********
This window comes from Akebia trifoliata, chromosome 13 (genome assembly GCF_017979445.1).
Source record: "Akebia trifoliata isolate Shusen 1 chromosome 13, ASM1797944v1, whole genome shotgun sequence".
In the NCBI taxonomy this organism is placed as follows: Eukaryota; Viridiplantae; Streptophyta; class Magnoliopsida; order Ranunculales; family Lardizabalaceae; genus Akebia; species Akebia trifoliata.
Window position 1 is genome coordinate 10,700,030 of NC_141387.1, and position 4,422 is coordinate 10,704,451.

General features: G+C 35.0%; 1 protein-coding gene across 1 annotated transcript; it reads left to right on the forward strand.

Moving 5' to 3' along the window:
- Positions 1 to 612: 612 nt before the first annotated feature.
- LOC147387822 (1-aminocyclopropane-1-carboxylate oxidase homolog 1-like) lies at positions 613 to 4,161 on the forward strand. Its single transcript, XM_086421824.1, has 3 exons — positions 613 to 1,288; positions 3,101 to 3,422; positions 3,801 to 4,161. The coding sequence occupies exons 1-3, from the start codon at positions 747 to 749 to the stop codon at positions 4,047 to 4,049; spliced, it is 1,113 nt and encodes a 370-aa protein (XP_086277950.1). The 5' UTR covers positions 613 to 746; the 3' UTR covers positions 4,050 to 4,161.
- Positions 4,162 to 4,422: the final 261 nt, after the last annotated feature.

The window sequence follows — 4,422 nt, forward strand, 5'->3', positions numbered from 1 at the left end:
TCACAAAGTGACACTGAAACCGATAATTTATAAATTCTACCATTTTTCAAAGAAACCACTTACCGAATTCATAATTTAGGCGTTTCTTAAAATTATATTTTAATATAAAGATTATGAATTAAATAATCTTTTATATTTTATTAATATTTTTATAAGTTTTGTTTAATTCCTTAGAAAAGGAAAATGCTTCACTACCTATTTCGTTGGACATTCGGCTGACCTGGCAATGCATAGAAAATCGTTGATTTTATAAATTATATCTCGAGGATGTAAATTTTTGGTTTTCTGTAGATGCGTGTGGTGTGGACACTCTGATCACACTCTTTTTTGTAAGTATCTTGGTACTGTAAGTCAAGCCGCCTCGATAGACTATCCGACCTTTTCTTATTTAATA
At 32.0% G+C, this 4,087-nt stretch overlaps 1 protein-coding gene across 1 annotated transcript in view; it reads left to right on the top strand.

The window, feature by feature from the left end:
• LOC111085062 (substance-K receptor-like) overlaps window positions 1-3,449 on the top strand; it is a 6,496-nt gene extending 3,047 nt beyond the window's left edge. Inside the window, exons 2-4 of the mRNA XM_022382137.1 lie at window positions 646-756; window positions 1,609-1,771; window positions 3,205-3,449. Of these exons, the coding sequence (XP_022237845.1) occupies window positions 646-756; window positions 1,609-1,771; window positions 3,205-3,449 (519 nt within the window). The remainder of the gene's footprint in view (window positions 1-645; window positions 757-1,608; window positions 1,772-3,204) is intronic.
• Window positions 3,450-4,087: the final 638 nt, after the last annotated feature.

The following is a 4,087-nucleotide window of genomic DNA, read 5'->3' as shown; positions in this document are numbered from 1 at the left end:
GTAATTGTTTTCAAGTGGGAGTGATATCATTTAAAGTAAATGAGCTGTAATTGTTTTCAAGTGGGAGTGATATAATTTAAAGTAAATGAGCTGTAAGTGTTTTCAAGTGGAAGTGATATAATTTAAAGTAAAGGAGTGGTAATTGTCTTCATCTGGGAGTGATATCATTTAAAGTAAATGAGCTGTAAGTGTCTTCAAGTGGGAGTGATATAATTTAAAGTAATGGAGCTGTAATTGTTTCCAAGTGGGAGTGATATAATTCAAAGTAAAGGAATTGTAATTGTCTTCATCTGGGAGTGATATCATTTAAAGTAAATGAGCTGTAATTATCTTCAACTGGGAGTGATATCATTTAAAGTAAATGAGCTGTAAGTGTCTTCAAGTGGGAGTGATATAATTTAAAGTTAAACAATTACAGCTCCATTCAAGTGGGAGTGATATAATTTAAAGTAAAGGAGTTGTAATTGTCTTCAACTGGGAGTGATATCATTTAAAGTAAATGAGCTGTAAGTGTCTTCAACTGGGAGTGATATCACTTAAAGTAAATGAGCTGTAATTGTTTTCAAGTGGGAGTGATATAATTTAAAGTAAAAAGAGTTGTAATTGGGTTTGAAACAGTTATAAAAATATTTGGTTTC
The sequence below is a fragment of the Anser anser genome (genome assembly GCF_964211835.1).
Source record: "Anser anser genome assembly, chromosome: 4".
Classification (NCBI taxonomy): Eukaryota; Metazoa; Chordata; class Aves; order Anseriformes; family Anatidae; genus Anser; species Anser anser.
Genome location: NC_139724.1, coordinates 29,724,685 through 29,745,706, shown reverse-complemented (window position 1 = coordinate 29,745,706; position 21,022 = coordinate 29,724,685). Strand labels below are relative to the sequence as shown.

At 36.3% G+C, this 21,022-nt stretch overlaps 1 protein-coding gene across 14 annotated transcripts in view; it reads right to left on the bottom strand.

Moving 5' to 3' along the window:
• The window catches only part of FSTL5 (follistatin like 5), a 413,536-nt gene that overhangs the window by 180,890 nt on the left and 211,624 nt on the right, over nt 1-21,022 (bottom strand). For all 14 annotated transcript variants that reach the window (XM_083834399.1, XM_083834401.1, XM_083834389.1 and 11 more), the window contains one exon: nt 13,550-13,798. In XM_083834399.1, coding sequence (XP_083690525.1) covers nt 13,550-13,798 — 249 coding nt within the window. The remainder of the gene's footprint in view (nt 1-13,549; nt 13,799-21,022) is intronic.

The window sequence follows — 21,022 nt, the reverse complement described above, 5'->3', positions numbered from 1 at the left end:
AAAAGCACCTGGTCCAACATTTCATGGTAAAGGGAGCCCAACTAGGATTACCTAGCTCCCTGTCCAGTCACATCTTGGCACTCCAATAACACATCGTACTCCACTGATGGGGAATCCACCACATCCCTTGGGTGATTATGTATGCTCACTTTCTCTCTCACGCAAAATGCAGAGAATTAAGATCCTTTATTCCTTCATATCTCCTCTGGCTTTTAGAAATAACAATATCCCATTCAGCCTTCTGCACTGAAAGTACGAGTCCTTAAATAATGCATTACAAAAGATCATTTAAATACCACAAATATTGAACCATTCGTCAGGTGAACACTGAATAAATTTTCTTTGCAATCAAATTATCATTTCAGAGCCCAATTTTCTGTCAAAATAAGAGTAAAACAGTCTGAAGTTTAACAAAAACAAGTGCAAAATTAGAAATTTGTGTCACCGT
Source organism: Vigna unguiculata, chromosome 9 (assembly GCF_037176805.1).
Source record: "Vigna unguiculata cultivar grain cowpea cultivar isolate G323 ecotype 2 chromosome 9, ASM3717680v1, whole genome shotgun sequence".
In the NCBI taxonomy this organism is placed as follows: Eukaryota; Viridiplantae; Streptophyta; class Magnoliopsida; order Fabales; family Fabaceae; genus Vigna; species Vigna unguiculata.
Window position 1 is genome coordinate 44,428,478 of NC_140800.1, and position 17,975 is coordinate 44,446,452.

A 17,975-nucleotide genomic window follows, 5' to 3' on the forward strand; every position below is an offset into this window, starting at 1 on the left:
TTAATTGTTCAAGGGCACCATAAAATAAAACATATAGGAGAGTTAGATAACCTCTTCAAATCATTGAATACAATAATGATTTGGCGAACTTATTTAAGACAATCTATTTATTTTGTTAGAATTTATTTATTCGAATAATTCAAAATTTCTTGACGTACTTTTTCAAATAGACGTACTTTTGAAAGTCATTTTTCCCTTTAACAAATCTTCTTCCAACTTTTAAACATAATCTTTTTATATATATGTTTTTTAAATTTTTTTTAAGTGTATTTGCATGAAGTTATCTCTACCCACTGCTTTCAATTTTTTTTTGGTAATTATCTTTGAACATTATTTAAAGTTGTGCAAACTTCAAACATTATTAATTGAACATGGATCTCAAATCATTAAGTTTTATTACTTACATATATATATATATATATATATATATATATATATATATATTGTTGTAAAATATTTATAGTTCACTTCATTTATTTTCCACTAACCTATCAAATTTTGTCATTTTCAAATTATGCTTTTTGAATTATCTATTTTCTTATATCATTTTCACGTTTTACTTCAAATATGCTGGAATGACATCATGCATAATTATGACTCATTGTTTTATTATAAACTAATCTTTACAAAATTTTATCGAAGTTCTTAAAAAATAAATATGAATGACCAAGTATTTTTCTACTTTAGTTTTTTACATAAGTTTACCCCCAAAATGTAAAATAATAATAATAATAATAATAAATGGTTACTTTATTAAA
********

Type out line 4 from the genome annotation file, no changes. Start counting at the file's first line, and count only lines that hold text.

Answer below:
Window position 1 is genome coordinate 10,700,030 of NC_141387.1, and position 4,422 is coordinate 10,704,451.